When a tooth is damaged from decay, a blow to the face or grinding on hard substances, your dentist will first examine your tooth and try to fix it. This may involve a filling, root canal, crown or any other possible treatment. However, if the tooth can no longer be treated due to severe damage, it will have to be extracted. If your tooth is too loose and cannot be saved, you may also require tooth extraction.
Other reasons include:
Your mouth is too crowded
Your dentist may pull your teeth out to prepare your mouth for braces. If your teeth are too big for your mouth, proper alignment may not be possible. Similarly, the dentist may recommend pulling out a tooth that does not erupt from the gum due to lack of room in the mouth. Extra teeth and baby teeth that do not fall off may have to be removed sometimes as well.
Sometimes the wisdom teeth may have to be removed if they cause pain, or are decayed or infected. Wisdom teeth often get stuck in the jaw (are impacted) and do not come in, causing irritation, swelling and pain in the gum.
If damage or decay extends to the pulp of the tooth, where nerves and blood vessels are found, bacteria from the mouth may enter it, causing an infection. This can be rectified with root canal therapy (RCT). However, if RCT and antibiotics cannot treat the infection, extraction may be required to prevent the infection from spreading.
This is an infection of the tissues and bones that surround the teeth and support them. If the condition loosens the teeth, they may have to be pulled out.
Suppressed immune system
If your immune system is supressed, for example from chemotherapy or if you are having an organ transplant, a possible risk of infection of a particular tooth may be a good enough reason to extract it.
Before tooth extraction
Although a tooth extraction is very safe, it may allow the entry of harmful bacteria into the bloodstream. If you have a condition that increases your risk of an infection, you may have to take antibiotics before and after the procedure. Talk to your dentist about your complete medical history, the medicines and supplements you take. Make sure you let your dentist know if you have any of the following:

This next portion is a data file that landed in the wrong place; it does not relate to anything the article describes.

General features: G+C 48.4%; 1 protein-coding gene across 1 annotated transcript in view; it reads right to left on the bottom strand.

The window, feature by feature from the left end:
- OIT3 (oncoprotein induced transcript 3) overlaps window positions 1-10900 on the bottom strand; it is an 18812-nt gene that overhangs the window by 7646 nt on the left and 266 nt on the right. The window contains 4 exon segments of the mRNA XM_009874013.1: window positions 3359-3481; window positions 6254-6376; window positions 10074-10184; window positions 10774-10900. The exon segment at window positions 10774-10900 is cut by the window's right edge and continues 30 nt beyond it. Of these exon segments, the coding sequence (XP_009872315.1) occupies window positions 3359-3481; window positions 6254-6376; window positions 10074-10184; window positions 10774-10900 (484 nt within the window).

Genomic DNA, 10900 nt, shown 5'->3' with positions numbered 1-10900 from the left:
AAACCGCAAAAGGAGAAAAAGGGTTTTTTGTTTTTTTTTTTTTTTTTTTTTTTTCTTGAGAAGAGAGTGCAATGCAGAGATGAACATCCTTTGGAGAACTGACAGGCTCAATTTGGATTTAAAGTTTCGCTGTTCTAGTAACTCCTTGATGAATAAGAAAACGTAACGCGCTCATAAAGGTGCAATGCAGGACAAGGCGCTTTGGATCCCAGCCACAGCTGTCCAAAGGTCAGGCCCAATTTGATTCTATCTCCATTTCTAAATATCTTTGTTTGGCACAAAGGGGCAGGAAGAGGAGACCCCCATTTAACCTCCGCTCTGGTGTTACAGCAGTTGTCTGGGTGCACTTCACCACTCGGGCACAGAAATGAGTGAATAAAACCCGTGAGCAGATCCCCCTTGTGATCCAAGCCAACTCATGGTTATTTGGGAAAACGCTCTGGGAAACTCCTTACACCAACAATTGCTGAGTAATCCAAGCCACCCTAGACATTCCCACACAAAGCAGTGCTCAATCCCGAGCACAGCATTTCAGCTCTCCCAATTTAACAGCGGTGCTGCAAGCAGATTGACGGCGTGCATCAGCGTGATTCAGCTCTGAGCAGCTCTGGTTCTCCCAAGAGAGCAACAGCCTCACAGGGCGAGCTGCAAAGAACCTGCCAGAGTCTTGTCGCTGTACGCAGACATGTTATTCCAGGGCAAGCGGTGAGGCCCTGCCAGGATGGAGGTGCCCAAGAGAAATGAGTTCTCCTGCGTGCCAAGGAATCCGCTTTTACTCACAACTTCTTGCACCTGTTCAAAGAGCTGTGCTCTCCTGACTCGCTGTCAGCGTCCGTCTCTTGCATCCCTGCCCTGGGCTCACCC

- Liver disease
- Supressed immune system
- Congenital heart disease
- Damaged or manmade heart valves
- Artificial joint (for example, hip replacement)
- History of bacterial endocarditis
How it’s done
The dentist may perform one of two types of extractions depending on the condition of the tooth/teeth:
Simple tooth extraction
The area where the tooth is to be removed will be numbed using an injection with local anaesthetic. In a simple extraction, the tooth is loosened using an instrument called the elevator, after which, forceps are used to extract the tooth.
Surgical tooth extraction
If your tooth is impacted, or is broken off at the gum line, the dentist may perform a surgical extraction with a local anaesthetic. In this case, a small cut is made in the gum and bone tissue that cover the tooth. The tooth will then be loosened from the jawline and ligaments by rocking it back and forth with forceps. If the tooth is hard to remove, it may have to be cut in half for the extraction to take place.
After the extraction, a blood clot may form in the empty socket. The dentist will pack a gauze pad over it and ask you to bite down to stop bleeding. In some cases, the dentist may close the gum with a few self-dissolving stitches.
The dentist will most likely send you home after the extraction. Recovery often takes a few days, during which you can ease pain and discomfort and reduce risk of infection with the following:
- Take painkillers to ease pain. The first pills should be taken before the anaesthesia wears off.
- Use ice packs on your face to improve swelling and discomfort. Apply ice packs for 20 minutes and then remove them for another 20 minutes. Try warm compresses if the jaw feels to stiff or sore with the ice pack.
- Consume soft foods only for a few days and resume having your regular meals once you feel comfortable and pain-free.
- Starting from 24 hours after the surgery, rinse your mouth with salt water to keep it clean. Make the saltwater solution with half a teaspoon of salt in one cup of water.
- Relax for the first 24 hours after the extraction and limit activity for at least 1-2 days.
- Avoid smoking as it can interrupt healing.
- Continue brushing and flossing. Brush the tongue as well but avoid the extraction site.
Tooth Extraction Risks
At times, the blood clot in the extracted site may break off, exposing the bone. This may result in a painful condition called dry socket than develops in 3 to 4% of extractions. In such a situation, the dentist will place a sedative dressing on the socket for a few days to allow a new clot to form. Smokers and women taking birth control pills have a higher risk of dry socket.
In addition, there is a risk of infection following an extraction, but this is unlikely if your immune system is healthy.